Puppet was slow under Windows for us, now it isn't

In short, I've found a bug in Puppet running on Windows that, when fixed, made our catalogs apply about 10 times faster. See PUP-9092 for details and puppet#7033 for the fix.
It appears it was an oversight instead of an error, but still... having catalog applied in 31 seconds instead of 320 is very satisfying. Hope it being fixed in official Puppet releases soon, so we don't have to keep patched version installed.

P.S. I had to take a look at it sooner, I swear, it only took about 10 minutes to find the root cause, but it always seemed less important than other things.


Do not use "downlink delay" on Cisco Nexus if vPC peer-keepalive is done through the access ports

The Cisco Nexus 3000 series switches with 1GE copper interfaces support the "downlink delay" feature, that looks really helpful in the first place, since it blocks traffic flow until the switch is connected to the core. But, you should be very careful when combining it with vPC if peer-keepalive is built either over the access copper ports or the downlink ones (a non-existent scenario, since usually you can't spare even one downlink port with the usual 4-port configuration), instead of default recommendation for mgmt0.
With downlink delay configured, the access ports come up with a specified delay (30s default), leading to peer-keepalive being down. When one of the switches comes down and then up, this leads the second (vPC peer) switch to believe that since peer-keepalive is down and peer-link is up, it should not become primary and, in fact should shut down all local vPCs. So, whenever you reload any of the vPC peers, all your vPCs are down on both switches for the downlink delay.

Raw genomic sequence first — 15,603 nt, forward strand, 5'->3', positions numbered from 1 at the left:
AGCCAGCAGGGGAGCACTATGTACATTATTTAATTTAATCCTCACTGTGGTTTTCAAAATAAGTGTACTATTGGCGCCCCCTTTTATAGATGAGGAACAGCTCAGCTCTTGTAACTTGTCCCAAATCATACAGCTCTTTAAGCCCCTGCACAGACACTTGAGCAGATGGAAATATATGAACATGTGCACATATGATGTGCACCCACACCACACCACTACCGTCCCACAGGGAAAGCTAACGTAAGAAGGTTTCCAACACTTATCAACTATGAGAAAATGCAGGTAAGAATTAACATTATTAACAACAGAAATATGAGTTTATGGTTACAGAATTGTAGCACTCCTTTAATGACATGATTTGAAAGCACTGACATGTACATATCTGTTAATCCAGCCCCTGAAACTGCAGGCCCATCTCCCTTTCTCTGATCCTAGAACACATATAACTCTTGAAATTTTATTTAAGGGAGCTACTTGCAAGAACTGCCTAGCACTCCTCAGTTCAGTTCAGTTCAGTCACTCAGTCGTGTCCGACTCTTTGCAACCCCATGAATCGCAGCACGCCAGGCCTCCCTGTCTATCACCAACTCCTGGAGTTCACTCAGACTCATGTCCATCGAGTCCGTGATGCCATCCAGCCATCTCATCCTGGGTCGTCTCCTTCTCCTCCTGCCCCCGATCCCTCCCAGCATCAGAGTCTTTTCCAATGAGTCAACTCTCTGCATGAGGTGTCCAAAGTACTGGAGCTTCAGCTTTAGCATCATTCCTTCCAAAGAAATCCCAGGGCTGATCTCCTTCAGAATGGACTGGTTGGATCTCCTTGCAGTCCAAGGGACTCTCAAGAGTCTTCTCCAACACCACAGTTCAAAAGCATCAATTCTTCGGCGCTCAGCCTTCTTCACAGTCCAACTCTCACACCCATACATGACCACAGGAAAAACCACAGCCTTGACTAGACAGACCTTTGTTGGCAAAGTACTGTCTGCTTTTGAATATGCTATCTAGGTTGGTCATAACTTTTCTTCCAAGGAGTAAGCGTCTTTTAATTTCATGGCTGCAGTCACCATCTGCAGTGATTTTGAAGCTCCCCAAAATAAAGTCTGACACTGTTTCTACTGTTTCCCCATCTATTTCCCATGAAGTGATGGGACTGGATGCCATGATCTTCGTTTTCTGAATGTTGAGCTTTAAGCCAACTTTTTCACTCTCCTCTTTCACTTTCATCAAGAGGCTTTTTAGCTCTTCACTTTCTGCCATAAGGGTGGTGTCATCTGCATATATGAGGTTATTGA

The solution is simple -- either disable downlink delay (we went this way and didn't encounter any problems we anticipated when enabling this setting in the first place), or use mgmt0 ports for vPC-keepalive.


You might want to run your .NET Core ping tool with superuser rights on Linux

ICMP echo (ping) on .NET Core on Linux may be too slow if the .NET process is not running with superuser rights. On Windows there is an IcmpSendEcho2 function (from IP Helper library) that allows ICMP echo/reply even for non-superusers. On Linux, it requires working with raw sockets, and requires superuser rights. To work around this limitation, the .NET Core uses a trick to implement System.Net.NetworkInformation.Ping that runs the system ping tool (that can access raw sockets due to SUID bit being set), when superuser rights are not available, see here. But, if you're pinging many hosts and do it frequently (like once per 50ms), spawning a process for each operation might become too slow, putting extra load on the machine and skewing the measurement results. To make fast pings on Linux, you should run your process with superuser rights.
Also, take note that .NET Core currently implements the synchronous Ping API as wrappers around asynchronous methods, so there is next to no benefit going with the sync version for performance reasons (as was the case for .NET Framework).